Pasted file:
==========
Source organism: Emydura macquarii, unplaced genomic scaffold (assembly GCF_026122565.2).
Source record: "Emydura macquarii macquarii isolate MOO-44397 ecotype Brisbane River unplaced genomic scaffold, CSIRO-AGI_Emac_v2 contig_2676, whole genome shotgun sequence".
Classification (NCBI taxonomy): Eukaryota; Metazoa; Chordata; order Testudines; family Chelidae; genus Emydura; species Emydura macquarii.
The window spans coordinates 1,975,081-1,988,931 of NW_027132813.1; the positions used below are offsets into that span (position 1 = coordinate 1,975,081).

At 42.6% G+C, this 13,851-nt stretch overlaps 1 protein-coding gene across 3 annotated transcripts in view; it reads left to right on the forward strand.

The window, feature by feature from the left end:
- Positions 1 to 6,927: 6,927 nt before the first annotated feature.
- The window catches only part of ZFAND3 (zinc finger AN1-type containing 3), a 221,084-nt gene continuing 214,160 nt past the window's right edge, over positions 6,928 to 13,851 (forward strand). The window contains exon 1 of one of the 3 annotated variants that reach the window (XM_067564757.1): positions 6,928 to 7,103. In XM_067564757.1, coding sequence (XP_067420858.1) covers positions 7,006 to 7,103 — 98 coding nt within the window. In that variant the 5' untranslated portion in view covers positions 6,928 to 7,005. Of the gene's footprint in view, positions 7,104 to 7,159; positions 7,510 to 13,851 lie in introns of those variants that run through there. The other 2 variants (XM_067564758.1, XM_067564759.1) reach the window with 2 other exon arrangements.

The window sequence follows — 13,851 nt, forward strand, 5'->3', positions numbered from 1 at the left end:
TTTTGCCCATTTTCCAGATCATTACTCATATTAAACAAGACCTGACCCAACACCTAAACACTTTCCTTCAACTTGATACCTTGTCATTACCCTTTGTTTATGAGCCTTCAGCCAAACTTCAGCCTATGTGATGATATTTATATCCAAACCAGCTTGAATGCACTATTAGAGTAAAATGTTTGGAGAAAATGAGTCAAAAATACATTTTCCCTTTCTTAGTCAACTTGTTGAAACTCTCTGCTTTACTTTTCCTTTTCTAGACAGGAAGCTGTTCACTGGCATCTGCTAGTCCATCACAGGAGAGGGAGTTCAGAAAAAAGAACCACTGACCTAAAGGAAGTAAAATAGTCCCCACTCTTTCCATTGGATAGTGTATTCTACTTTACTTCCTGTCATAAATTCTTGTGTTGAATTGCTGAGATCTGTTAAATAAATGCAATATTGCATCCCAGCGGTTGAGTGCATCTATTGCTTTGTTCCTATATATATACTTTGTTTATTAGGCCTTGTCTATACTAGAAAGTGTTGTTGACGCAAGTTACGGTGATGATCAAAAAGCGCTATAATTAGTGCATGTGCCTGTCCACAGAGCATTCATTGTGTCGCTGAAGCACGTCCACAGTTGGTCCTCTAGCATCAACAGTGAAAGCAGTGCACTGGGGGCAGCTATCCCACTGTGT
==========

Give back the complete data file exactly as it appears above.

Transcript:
Source organism: Emydura macquarii, unplaced genomic scaffold (assembly GCF_026122565.2).
Source record: "Emydura macquarii macquarii isolate MOO-44397 ecotype Brisbane River unplaced genomic scaffold, CSIRO-AGI_Emac_v2 contig_2676, whole genome shotgun sequence".
Classification (NCBI taxonomy): Eukaryota; Metazoa; Chordata; order Testudines; family Chelidae; genus Emydura; species Emydura macquarii.
The window spans coordinates 1,975,081-1,988,931 of NW_027132813.1; the positions used below are offsets into that span (position 1 = coordinate 1,975,081).

At 42.6% G+C, this 13,851-nt stretch overlaps 1 protein-coding gene across 3 annotated transcripts in view; it reads left to right on the forward strand.

The window, feature by feature from the left end:
- Positions 1 to 6,927: 6,927 nt before the first annotated feature.
- The window catches only part of ZFAND3 (zinc finger AN1-type containing 3), a 221,084-nt gene continuing 214,160 nt past the window's right edge, over positions 6,928 to 13,851 (forward strand). The window contains exon 1 of one of the 3 annotated variants that reach the window (XM_067564757.1): positions 6,928 to 7,103. In XM_067564757.1, coding sequence (XP_067420858.1) covers positions 7,006 to 7,103 — 98 coding nt within the window. In that variant the 5' untranslated portion in view covers positions 6,928 to 7,005. Of the gene's footprint in view, positions 7,104 to 7,159; positions 7,510 to 13,851 lie in introns of those variants that run through there. The other 2 variants (XM_067564758.1, XM_067564759.1) reach the window with 2 other exon arrangements.

The window sequence follows — 13,851 nt, forward strand, 5'->3', positions numbered from 1 at the left end:
TTTTGCCCATTTTCCAGATCATTACTCATATTAAACAAGACCTGACCCAACACCTAAACACTTTCCTTCAACTTGATACCTTGTCATTACCCTTTGTTTATGAGCCTTCAGCCAAACTTCAGCCTATGTGATGATATTTATATCCAAACCAGCTTGAATGCACTATTAGAGTAAAATGTTTGGAGAAAATGAGTCAAAAATACATTTTCCCTTTCTTAGTCAACTTGTTGAAACTCTCTGCTTTACTTTTCCTTTTCTAGACAGGAAGCTGTTCACTGGCATCTGCTAGTCCATCACAGGAGAGGGAGTTCAGAAAAAAGAACCACTGACCTAAAGGAAGTAAAATAGTCCCCACTCTTTCCATTGGATAGTGTATTCTACTTTACTTCCTGTCATAAATTCTTGTGTTGAATTGCTGAGATCTGTTAAATAAATGCAATATTGCATCCCAGCGGTTGAGTGCATCTATTGCTTTGTTCCTATATATATACTTTGTTTATTAGGCCTTGTCTATACTAGAAAGTGTTGTTGACGCAAGTTACGGTGATGATCAAAAAGCGCTATAATTAGTGCATGTGCCTGTCCACAGAGCATTCATTGTGTCGCTGAAGCACGTCCACAGTTGGTCCTCTAGCATCAACAGTGAAAGCAGTGCACTGGGGGCAGCTATCCCACTGTGT